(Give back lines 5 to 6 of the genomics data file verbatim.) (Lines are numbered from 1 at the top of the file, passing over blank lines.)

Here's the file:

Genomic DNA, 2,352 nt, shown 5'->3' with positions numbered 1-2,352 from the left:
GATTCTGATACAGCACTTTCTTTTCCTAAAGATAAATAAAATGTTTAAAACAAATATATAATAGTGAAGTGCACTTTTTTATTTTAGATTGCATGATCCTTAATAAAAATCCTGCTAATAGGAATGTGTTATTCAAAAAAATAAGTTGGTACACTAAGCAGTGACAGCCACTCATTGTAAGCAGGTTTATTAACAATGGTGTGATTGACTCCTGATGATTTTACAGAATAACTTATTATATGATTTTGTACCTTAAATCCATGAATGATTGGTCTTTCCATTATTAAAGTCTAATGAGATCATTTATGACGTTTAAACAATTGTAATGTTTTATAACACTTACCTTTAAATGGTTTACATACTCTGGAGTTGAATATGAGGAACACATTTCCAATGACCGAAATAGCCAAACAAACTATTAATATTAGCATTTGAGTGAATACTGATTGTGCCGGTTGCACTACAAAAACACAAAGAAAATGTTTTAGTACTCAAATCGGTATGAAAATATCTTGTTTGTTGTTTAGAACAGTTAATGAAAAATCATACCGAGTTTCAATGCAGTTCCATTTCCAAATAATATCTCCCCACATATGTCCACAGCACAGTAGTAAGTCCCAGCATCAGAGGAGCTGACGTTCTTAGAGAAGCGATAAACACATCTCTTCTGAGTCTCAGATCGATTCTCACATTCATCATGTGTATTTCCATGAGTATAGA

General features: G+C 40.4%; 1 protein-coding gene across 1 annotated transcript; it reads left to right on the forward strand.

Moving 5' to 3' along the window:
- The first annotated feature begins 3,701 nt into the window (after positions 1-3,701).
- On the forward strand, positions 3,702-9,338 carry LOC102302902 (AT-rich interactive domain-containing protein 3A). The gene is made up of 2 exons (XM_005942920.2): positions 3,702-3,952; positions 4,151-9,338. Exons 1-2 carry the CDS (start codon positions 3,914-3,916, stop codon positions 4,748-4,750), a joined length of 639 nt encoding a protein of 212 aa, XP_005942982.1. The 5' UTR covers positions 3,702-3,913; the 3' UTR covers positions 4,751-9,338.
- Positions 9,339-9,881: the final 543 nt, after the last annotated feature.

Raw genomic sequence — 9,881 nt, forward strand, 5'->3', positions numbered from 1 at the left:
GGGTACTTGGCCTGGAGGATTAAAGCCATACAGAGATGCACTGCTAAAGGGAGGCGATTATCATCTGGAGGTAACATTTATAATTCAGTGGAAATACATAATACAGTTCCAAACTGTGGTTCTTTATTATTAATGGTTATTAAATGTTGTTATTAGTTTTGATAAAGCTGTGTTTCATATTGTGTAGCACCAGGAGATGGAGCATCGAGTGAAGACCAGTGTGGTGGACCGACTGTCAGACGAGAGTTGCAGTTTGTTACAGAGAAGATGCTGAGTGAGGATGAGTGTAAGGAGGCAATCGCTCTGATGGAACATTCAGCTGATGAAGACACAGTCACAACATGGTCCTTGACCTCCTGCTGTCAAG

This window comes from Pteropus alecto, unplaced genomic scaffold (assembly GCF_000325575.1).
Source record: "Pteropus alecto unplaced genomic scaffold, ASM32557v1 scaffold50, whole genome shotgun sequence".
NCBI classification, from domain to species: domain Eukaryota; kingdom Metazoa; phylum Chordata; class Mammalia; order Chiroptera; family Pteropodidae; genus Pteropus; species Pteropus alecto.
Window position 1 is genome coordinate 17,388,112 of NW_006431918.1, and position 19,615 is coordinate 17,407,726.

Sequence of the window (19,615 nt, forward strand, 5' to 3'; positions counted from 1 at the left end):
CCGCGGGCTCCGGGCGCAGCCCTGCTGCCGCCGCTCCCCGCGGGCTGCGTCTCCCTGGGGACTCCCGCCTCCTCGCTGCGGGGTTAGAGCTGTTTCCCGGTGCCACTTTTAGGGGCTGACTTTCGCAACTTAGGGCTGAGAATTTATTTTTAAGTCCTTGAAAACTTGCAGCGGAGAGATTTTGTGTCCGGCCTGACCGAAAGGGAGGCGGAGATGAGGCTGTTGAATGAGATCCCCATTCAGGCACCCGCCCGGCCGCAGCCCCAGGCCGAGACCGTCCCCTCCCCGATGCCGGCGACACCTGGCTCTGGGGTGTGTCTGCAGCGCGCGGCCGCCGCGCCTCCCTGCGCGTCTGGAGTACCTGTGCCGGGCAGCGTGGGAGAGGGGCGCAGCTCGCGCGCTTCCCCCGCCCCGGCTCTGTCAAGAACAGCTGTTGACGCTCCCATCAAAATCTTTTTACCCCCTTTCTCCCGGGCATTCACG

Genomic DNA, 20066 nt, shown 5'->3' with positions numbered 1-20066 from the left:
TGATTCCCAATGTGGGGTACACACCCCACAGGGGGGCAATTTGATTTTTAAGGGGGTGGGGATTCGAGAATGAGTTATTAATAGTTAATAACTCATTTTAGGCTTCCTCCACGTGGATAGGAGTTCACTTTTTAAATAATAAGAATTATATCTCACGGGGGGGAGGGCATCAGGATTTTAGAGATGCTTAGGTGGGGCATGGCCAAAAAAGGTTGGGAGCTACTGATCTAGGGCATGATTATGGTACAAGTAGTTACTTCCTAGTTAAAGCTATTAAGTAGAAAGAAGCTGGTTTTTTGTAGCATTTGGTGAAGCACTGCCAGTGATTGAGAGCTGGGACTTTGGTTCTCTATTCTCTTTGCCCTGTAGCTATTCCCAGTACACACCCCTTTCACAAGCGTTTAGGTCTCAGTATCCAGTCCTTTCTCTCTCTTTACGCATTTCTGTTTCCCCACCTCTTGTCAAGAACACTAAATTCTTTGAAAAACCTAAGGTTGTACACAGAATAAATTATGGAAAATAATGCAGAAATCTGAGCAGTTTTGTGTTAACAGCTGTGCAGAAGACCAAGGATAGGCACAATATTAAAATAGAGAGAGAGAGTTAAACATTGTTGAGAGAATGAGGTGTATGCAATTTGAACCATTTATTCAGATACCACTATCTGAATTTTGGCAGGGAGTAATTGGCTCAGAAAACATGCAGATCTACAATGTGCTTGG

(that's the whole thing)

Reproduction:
- The first annotated feature begins 3,701 nt into the window (after positions 1-3,701).
- On the forward strand, positions 3,702-9,338 carry LOC102302902 (AT-rich interactive domain-containing protein 3A). The gene is made up of 2 exons (XM_005942920.2): positions 3,702-3,952; positions 4,151-9,338. Exons 1-2 carry the CDS (start codon positions 3,914-3,916, stop codon positions 4,748-4,750), a joined length of 639 nt encoding a protein of 212 aa, XP_005942982.1. The 5' UTR covers positions 3,702-3,913; the 3' UTR covers positions 4,751-9,338.